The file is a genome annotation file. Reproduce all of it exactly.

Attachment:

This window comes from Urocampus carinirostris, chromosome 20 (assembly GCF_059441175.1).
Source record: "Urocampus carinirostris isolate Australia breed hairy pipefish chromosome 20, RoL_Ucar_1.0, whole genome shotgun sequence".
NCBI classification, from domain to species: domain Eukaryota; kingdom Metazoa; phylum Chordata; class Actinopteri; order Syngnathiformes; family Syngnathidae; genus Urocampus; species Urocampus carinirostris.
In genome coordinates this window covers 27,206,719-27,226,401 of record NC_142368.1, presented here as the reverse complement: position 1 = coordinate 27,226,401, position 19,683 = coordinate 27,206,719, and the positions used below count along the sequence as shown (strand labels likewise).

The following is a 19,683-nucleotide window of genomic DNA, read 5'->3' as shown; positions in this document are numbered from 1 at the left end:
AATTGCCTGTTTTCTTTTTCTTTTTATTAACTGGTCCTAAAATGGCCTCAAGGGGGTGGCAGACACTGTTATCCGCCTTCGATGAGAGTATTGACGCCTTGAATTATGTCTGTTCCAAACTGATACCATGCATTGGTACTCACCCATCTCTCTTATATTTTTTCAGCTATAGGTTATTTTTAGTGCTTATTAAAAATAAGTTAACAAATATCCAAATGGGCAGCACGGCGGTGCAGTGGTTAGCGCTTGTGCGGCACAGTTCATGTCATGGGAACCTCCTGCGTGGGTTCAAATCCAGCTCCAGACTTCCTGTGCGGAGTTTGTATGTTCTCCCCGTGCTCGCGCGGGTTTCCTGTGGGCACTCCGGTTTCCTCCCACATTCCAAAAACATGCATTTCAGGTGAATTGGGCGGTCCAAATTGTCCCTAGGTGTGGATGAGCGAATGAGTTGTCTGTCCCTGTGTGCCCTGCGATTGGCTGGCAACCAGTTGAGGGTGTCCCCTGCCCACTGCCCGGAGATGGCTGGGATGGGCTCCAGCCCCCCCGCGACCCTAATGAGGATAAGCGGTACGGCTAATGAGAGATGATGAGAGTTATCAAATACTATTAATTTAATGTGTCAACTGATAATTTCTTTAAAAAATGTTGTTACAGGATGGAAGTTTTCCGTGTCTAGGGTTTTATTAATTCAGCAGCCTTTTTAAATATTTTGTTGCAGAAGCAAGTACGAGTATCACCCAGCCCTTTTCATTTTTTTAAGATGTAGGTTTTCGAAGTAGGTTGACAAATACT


This window comes from Urocampus carinirostris, chromosome 20 (assembly GCF_059441175.1).
Source record: "Urocampus carinirostris isolate Australia breed hairy pipefish chromosome 20, RoL_Ucar_1.0, whole genome shotgun sequence".
NCBI classification, from domain to species: domain Eukaryota; kingdom Metazoa; phylum Chordata; class Actinopteri; order Syngnathiformes; family Syngnathidae; genus Urocampus; species Urocampus carinirostris.
In genome coordinates this window covers 27,206,719-27,226,401 of record NC_142368.1, presented here as the reverse complement: position 1 = coordinate 27,226,401, position 19,683 = coordinate 27,206,719, and the positions used below count along the sequence as shown (strand labels likewise).

The following is a 19,683-nucleotide window of genomic DNA, read 5'->3' as shown; positions in this document are numbered from 1 at the left end:
AATTGCCTGTTTTCTTTTTCTTTTTATTAACTGGTCCTAAAATGGCCTCAAGGGGGTGGCAGACACTGTTATCCGCCTTCGATGAGAGTATTGACGCCTTGAATTATGTCTGTTCCAAACTGATACCATGCATTGGTACTCACCCATCTCTCTTATATTTTTTCAGCTATAGGTTATTTTTAGTGCTTATTAAAAATAAGTTAACAAATATCCAAATGGGCAGCACGGCGGTGCAGTGGTTAGCGCTTGTGCGGCACAGTTCATGTCATGGGAACCTCCTGCGTGGGTTCAAATCCAGCTCCAGACTTCCTGTGCGGAGTTTGTATGTTCTCCCCGTGCTCGCGCGGGTTTCCTGTGGGCACTCCGGTTTCCTCCCACATTCCAAAAACATGCATTTCAGGTGAATTGGGCGGTCCAAATTGTCCCTAGGTGTGGATGAGCGAATGAGTTGTCTGTCCCTGTGTGCCCTGCGATTGGCTGGCAACCAGTTGAGGGTGTCCCCTGCCCACTGCCCGGAGATGGCTGGGATGGGCTCCAGCCCCCCCGCGACCCTAATGAGGATAAGCGGTACGGCTAATGAGAGATGATGAGAGTTATCAAATACTATTAATTTAATGTGTCAACTGATAATTTCTTTAAAAAATGTTGTTACAGGATGGAAGTTTTCCGTGTCTAGGGTTTTATTAATTCAGCAGCCTTTTTAAATATTTTGTTGCAGAAGCAAGTACGAGTATCACCCAGCCCTTTTCATTTTTTTAAGATGTAGGTTTTCGAAGTAGGTTGACAAATACT